Excellent Article on MERS
Loan registry raises legal questions
A small real estate data-management company is the focus of a widening legal controversy that could affect millions of U.S. foreclosures, including thousands filed against distressed homeowners in Utah.
The nation’s largest lenders created Mortgage Electronic Registration Systems (MERS), of Reston, Va., in 1994 as a loan registry designed to save millions of dollars on paperwork and recording fees. By registering mortgages with the private computer-tracking system and, in effect, putting loans under MERS’ name, lenders could avoid having to file public documents each time a mortgage was bought and sold.
The arrangement served its purpose well as markets went up. By MERS’s own estimates, it saved mortgage lenders more than $1 billion during a decade, and the efficiencies it brought to mortgage trading played a key role in the growth of mortgage-backed securities and the housing boom.
But with the economic downturn and crush of foreclosures, MERS is now showing up on tens of thousands of foreclosure notices sent to delinquent homeowners, including nearly 3,000 sent in Utah since July 2008, most of them in Salt Lake County.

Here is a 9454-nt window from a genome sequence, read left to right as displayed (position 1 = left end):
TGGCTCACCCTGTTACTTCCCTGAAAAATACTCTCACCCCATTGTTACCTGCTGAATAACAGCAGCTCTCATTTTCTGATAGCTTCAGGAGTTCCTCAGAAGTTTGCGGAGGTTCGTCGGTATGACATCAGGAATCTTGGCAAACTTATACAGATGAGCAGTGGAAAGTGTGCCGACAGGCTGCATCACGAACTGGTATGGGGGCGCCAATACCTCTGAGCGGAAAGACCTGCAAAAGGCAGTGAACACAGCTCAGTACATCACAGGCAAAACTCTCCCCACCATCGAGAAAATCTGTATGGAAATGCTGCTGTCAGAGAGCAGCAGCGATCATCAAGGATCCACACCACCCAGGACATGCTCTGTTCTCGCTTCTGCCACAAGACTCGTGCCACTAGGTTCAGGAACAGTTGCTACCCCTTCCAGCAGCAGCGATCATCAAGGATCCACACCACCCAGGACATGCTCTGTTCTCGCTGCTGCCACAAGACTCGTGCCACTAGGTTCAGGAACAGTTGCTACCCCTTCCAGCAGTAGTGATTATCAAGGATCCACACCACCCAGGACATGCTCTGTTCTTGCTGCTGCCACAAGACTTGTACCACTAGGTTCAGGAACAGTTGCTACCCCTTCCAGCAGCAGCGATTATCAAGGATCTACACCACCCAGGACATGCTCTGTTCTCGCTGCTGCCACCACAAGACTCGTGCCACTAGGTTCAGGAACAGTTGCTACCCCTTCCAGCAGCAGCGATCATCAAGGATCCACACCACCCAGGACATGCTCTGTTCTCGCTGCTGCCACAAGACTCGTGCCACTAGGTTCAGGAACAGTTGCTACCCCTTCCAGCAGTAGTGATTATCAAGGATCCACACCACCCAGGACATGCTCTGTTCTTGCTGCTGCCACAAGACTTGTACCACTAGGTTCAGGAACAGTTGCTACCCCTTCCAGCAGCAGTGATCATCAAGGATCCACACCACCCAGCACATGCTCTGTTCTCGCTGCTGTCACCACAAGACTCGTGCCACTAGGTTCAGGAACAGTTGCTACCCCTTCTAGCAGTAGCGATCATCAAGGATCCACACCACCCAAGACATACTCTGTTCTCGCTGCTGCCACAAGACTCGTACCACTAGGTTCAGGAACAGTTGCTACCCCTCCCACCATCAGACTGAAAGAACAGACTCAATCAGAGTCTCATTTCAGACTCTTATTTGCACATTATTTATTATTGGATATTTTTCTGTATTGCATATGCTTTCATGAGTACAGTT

Here and nationally, the company’s legal status as a party in these actions is increasingly being challenged.
“This is one of the buried, yet-to-emerge bombs in the whole mortgage crisis,” said Christopher Peterson, a University of Utah law professor and author of the first scholarly analysis of MERS and its legal underpinnings, to be published this spring in the University of Cincinnati Law Review . “This has the potential to fundamentally affect the trajectory of our recovery.”
‘A tax evasion broker’ » MERS officials vigorously disagree, but Peterson contends the MERS system has violated a deep-seated principle of American law — transparency in land-ownership transactions — by effectively removing much of that information from the public record. In so doing, Peterson says, MERS also has served as “a tax evasion broker,” denying counties millions of dollars in recording fees — revenue that might otherwise have funded essential public services.
And now, by allowing actual lenders to pursue foreclosures under MERS’ name instead of their own, Peterson says the company is acting as a “foreclosure doppelganger.”
“Throughout history, executioners have always worn masks,” the U. professor writes in his article, Foreclosure, Subprime Mortgage Lending, and the Mortgage Electronic Registration System .
“In the American mortgage lending industry, MERS has become the veiled man wielding the home foreclosure ax.”
continue reading… SLTribune